BBQ MY WAY: Customize Your Pulled Pork Sandwich with Coleslaw | Clark County

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I know I’ve written about pulled pork sandwiches in the past. But, I wanted to post a column that contains the recipes and techniques for the whole broadcast. And while I will be focusing on my pellet smoker in the preparation of meat, I want to point out that you can make a really good sandwich using a kettle grill, gas grill and an oven. Lots of stuff to cover, so let’s get started. First, go get a Boston butt or a pork shoulder. Rub it on all sides with normal table mustard, then apply the rub liberally. This is what makes the “bark” very important. Try the recipe below or purchase your favorite pork sauce. If you are using a gas grill, set to indirect heat and bring the temperature of the grill to around 275 degrees. Use a smoke box to provide the smoky flavor. Place the pork on the other side of the flame and close the lid. I used a pellet smoker with hickory pellets and set it to 230 degrees. If you have a kettle grill, set it up using indirect heat with 20-25 hot coals on one side. Place a piece of hickory on the embers, open the vents to 50%, put the pork on the opposite side and put the lid on. If you have a pellet smoker, let it cook for about 12 hours. For the gas grill and the kettle grill, cook for 3 to 4 hours then switch to a large hob. Lightly try foil and cook overnight at 225 degrees. Believe me, you will love the smell that wafts around the house when you get up for your morning coffee. The bottom line is that “low and slow” is what you need regardless of your cooking process. When done correctly, the bone should come out by hand, and the temperature of the meat should be 200 degrees. Once it’s cool enough to handle by hand, grate it with a few forks and be ready to serve with coleslaw and Alabama white sauce, ingredients below. Pork Rub • ¾ cup paprika • cup brown sugar • ¼ cup kosher salt • â…› cup coarsely ground black pepper • â…› cup granulated garlic • 3 tablespoons chili powder • 2 teaspoons cayenne pepper • 2 teaspoons of ground cumin, paprika and sugar, with salt, pepper and additional spices as desired. Make it yours. Alabama White Sauce • ¾ cup of real mayo • ¾ cup of sour cream or plain Greek yogurt • â…“ cup (or to taste) of apple cider vinegar • Juice of 1 lemon • â…› cup of coarsely ground black pepper • 1 Tbsp. together and tasting. Some people like it more fluid, others like it thicker. It is best to let it sit in the fridge for at least an hour for the flavors to blend. Authentic coleslaw • 2 16 oz. packets of shredded coleslaw or shredded cabbage salad mix • 1½ cup apple cider vinegar • 1 cup white sugar • 1½ tablespoon celery seeds • â…› cup vegetable oil Over medium heat, bring vinegar and sugar to a slow boil. Stir until the sugar dissolves completely. Turn off the heat and add the celery seeds and oil. Whisk well then pour over the coleslaw mixture. Cover and place in the refrigerator for at least two hours. It’s even better if you let it sit in the fridge overnight. Now is the time to assemble the sandwich. Stack the pulled pork, top with Alabama white sauce and finish with a good serving of coleslaw. It’s messy and delicious! Enjoy!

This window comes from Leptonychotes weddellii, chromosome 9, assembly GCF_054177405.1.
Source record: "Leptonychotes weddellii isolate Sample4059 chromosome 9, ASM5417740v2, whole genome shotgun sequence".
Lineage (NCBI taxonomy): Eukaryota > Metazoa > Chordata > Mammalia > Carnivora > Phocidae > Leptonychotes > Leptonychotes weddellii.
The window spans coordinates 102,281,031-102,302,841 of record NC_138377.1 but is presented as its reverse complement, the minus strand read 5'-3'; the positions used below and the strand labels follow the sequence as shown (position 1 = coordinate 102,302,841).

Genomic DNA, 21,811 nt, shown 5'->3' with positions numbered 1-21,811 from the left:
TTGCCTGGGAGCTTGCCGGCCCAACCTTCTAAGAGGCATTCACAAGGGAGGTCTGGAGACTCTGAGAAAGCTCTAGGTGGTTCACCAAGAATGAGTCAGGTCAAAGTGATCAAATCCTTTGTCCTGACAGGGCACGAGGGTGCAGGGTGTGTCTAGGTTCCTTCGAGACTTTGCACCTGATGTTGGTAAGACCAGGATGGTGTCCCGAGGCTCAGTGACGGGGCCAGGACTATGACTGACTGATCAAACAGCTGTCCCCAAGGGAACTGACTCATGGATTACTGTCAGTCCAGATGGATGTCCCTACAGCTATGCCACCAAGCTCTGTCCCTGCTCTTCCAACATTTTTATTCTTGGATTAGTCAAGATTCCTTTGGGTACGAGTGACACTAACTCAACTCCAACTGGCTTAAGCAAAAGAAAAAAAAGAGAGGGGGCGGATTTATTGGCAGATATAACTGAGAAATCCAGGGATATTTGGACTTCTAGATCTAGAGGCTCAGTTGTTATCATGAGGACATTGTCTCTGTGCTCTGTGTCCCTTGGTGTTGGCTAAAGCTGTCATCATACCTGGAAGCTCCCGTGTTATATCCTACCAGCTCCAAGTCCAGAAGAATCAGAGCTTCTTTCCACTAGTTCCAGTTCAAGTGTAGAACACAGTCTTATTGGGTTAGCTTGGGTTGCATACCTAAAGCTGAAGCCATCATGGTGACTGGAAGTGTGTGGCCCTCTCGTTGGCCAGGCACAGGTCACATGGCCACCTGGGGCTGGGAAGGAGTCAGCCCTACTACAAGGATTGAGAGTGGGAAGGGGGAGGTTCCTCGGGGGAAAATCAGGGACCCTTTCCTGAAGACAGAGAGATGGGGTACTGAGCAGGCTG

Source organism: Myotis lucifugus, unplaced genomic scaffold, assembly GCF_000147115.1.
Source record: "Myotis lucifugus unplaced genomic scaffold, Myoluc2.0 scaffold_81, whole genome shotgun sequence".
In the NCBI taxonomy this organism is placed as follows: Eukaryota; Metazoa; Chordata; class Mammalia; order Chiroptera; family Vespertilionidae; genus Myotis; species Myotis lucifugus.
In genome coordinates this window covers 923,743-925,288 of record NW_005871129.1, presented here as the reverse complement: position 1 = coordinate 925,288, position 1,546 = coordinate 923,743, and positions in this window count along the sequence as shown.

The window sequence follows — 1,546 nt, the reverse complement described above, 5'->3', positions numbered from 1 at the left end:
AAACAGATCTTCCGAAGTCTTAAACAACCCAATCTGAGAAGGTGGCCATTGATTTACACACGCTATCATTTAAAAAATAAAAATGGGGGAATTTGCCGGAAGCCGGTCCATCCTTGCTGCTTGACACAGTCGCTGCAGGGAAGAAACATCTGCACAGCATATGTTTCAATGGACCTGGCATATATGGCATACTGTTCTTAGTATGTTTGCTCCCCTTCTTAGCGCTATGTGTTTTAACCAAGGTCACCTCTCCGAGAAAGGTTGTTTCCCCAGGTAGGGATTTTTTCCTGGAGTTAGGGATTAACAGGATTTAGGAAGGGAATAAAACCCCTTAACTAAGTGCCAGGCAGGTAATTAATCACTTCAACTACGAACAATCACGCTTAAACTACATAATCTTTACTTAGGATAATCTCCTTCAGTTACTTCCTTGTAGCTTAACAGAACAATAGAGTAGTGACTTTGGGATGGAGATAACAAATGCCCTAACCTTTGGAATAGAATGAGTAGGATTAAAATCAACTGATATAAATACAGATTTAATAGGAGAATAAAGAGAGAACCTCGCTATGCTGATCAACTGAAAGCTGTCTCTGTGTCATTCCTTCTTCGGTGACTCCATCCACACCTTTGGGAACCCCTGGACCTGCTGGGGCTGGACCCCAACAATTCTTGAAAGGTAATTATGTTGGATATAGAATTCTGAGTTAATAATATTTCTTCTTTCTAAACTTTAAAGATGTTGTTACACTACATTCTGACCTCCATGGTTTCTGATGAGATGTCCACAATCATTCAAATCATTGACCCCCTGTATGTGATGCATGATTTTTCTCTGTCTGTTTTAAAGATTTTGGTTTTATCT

I know I’ve written about pulled pork sandwiches in the past. But, I wanted to post a column that contains the recipes and techniques for the whole broadcast.

And while I will be focusing on my pellet smoker in the preparation of meat, I want to point out that you can make a really good sandwich using a kettle grill, gas grill and an oven. Lots of stuff to cover, so let’s get started.